won'tbenosleepin'withintenmileoftheplace,nohow,andafelleralwayssees the joke better when he's lendin' a hand. Too bad you an' Fred's on the outs, Kenneth.” “Oh, I don't know—it suits me fine,” Kent declared easily, setting down his glasswithasighofrelief;hehated“pop.” “What's it all about, anyway?” quizzed Polycarp, hungering for the details which had thus far been denied him. “De Garmo sees red whenever anybody mentionsyourname,Kenneth—butIneverdidhearnoparticulars.” “No?”Kentwasturningtowardthedoor.“Well,yousee,Fredclaimshecan holler louder than I can, and I say he can't.” He opened the door and calmly departed,leavingPolycarplookingexceedinglyfoolishandabitangry. Straight to the hotel, without any pretense at disguising his destination, marched Kent. He went into the office—which was really a saloon—invited Hawleytodrinkwithhim,andthenwonderedaudiblyifhecouldbegsomepie fromMrs.Hawley. “Supper'llbereadyinafewminutes,”Hawleyinformedhim,glancingupat theround,dust-coveredclockscrewedtothewall. “Idon'twantsupper—Iwantpie,”Kentretorted,andopenedadoorwhichled into the hallway. He went down the narrow passage to another door, opened it withoutceremony,andwasassailedbytheodorofmanythings—theodorwhich spokeplainlyofsupper,orsomeotherassortmentoffood.Noonewasinsight, so he entered the dining room boldly, stepped to another door, tapped very lightly upon it, and went in. By this somewhat roundabout method he invaded theparlor. ManleyFleetwoodwaslyinguponanextremelyuncomfortablecouch,ofthe kindwhichiscalledasofa.Hehadalace-edgedhandkerchieffoldeduponhis brow, and upon his face was an expression of conscious unworthiness which struck Kent as being extremely humorous. He grinned understandingly and Manley flushed—also understandingly. Valeria hastily released Manley's hand andlookedveryprimandabithaughty,assheregardedtheintruderfromthered plushchair,pulledclosetothecouch. “Mr.Fleetwood'sheadisverybadyet,”sheinformedKentcoldly.“Ireallydo notthinkheoughttosee—anybody.” Kent tapped his hat gently against his leg and faced her unflinchingly, quite unconscious of the fact that she regarded him as a dissolute, drunken cowboy withwhomManleyoughtnottoassociate.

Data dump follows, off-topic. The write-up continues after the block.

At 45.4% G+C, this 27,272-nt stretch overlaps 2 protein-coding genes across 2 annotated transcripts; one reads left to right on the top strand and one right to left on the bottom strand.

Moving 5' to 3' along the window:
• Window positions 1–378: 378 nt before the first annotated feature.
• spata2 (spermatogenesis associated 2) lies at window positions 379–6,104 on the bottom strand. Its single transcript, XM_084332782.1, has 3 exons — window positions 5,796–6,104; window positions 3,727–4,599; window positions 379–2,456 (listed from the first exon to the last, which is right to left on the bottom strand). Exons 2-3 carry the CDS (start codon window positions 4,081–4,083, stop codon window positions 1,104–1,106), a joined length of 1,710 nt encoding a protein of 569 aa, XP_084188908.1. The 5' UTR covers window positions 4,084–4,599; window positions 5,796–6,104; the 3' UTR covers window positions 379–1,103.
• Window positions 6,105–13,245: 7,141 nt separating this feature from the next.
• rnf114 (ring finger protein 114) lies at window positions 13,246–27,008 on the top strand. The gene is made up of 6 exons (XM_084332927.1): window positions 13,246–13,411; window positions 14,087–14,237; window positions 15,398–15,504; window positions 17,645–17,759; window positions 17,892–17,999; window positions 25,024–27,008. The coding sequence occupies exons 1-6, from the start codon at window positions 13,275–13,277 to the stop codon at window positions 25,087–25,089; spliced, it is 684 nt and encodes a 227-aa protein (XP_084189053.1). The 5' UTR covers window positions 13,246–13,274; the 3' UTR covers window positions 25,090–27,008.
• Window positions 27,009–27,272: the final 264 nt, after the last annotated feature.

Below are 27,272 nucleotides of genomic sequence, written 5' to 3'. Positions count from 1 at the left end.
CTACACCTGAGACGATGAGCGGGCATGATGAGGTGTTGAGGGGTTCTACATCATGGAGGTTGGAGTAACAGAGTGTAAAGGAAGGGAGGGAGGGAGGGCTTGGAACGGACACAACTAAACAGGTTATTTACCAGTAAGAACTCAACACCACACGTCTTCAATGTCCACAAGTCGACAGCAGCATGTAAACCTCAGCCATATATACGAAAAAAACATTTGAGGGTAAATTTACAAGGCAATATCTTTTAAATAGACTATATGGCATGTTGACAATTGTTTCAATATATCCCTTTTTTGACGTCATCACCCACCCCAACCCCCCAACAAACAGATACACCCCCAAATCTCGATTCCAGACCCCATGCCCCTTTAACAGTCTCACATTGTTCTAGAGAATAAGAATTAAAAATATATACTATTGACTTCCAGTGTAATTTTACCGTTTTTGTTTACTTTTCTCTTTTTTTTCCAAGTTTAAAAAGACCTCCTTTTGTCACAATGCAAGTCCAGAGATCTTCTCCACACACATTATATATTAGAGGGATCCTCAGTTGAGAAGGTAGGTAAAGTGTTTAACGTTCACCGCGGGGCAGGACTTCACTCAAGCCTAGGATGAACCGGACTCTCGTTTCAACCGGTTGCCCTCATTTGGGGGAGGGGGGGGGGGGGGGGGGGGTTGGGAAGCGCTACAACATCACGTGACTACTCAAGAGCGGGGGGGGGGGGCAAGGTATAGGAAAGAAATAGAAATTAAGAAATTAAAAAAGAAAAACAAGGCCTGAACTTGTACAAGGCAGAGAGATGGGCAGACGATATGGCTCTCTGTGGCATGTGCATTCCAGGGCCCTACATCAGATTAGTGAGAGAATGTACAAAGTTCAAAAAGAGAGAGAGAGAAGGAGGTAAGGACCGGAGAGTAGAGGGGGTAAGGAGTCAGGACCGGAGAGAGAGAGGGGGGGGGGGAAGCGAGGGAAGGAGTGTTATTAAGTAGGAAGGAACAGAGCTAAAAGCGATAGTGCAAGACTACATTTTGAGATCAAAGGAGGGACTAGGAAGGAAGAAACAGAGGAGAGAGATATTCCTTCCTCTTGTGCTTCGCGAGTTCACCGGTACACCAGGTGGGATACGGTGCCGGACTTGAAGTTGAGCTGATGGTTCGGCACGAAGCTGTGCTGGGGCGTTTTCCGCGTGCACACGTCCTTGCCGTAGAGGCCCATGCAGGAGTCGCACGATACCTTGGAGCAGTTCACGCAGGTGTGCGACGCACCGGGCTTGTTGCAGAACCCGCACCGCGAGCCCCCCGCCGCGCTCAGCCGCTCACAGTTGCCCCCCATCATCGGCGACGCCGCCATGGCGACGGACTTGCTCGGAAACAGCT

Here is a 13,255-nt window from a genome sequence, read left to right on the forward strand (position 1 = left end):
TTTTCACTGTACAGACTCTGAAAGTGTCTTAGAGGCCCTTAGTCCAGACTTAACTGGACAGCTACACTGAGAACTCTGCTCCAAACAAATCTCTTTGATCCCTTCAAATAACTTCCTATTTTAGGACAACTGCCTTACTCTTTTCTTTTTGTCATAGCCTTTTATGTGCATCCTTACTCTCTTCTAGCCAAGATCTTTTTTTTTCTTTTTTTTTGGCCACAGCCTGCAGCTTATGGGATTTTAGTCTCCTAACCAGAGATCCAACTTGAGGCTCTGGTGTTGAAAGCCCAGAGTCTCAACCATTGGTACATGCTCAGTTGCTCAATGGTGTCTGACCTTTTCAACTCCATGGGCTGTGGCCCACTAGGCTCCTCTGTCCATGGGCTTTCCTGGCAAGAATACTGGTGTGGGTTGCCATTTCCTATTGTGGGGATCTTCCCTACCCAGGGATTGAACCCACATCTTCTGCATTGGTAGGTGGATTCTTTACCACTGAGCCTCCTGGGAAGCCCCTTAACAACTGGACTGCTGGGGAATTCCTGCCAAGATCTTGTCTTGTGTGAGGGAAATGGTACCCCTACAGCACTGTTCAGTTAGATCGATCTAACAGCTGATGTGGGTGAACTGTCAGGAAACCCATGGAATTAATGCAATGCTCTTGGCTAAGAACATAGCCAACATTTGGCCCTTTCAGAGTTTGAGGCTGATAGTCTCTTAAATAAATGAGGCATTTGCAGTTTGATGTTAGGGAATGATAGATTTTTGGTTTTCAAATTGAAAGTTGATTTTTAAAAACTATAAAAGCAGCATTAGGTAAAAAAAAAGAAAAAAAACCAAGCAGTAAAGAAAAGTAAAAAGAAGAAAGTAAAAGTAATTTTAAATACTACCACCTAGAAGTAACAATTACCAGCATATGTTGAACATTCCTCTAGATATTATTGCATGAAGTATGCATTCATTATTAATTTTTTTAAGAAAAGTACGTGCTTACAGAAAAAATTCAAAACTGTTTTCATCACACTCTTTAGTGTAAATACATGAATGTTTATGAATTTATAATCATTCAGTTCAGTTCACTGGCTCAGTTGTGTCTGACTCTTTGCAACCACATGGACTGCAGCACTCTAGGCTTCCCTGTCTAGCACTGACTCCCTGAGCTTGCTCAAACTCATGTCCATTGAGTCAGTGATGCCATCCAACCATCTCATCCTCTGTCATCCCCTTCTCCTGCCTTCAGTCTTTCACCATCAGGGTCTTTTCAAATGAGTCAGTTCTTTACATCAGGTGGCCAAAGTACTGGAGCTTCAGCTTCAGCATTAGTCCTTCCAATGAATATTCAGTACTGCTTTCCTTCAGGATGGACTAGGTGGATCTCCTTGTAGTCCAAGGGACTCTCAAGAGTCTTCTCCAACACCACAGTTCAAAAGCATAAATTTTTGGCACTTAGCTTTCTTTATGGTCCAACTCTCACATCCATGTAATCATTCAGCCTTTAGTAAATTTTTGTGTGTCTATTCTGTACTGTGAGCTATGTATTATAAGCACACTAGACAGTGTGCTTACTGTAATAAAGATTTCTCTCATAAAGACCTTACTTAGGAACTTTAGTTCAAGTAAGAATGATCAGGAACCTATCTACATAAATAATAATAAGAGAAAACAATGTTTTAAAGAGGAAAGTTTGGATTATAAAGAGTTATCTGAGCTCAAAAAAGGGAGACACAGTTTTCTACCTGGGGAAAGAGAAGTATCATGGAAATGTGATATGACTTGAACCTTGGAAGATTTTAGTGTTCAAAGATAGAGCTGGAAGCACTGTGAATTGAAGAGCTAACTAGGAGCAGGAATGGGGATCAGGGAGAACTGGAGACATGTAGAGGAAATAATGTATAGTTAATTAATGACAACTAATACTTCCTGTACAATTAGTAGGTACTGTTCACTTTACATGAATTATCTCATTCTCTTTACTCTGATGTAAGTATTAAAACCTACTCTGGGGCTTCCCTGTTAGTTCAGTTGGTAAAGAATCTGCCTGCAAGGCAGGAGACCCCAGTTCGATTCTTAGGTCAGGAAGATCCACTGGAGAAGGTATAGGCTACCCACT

“That'stoobad.”Hiseyesfailedtodropguiltilybeforehers,butcontinuedto regardhercalmly.“I'monlygoingtostayaminute.Icametotellyouthatthere's a scheme to raise—to 'shivaree' you two, tonight. I thought you might want to pullout,alongaboutdark.” Manleylookedupathiminquiringlywiththeeyewhichwasnotcoveredby thelace-edgedhandkerchief.Valeriaseemedstartled,justatfirst.Thenshegave Kentalittleshockofsurprise. “Ihavereadaboutsuchthings.Acharivari,evenouthereinthisuncivilized sectionofthecountry,canhardlybedangerous.Ireallydonotthinkwecareto runaway,thankyou.”Herlipcurledunmistakably.“Mr.Fleetwoodissuffering fromasickheadache.Heneedsrest—notacowardlynightride.” NaturallyKentadmiredthespiritsheshowed,inspiteofthateloquentlip,the scornofwhichseemedaimeddirectlyathim.Buthestillfacedhersteadily. “Sure.ButifIhadaheadache—likethat—I'dcertainlyburntheearthgetting outatownto-night.Shivarees”—hestuckstubbornlytohisownwayofsayingit —“arebadforthehead.Theyaren'twhatyoucouldcallsilent—notoutherein thisuncivilizedsectionofthecountry.They'replumb—”Hehesitatedforjusta fractionofasecond,andhisresentmentofhertonemeltedintoatwinkleofthe eyes.“They'vegotfiftycoal-oilcansstrungwithironsonarope,andthere'llbe aboutninety-fivesix-shooterspopping,andeightortenhorse-fiddles,andthey'll all be yelling to beat four of a kind. They're going,” he said quite gravely, “to play the full orchestra. And I don't believe,” he added ironically, “it's going to helpMr.Fleetwood'sheadany.” Valerialookedathimdoubtinglywithsteady,amber-coloredeyesbeforeshe turned solicitously to readjust the lace-edged handkerchief. Kent seized the opportunitytostarefixedlyatFleetwoodandjerkhisheadmeaninglybackward, but when, warned by Manley's changing expression, she glanced suspiciously overhershoulder,Kentwasstandingquietlybythedoorwithhishatinhishand, gazingabsentlyatWaltinhisgilt-edgedframeuponthegilteasel,andwaiting, evidently,fortheirdecision. “IshalltellthemthatMr.Fleetwoodissick—thathehasahorribleheadache, andmustn'tbedisturbed.” Kentforgothimselfsofarastocoughslightlybehindhishand.Valeria'seyes sparkled. “Even out here,” she went on cuttingly, “there must be some men who are gentlemen!” Kentrefrainedfromlookingather,butthebloodcreptdarklyintohistanned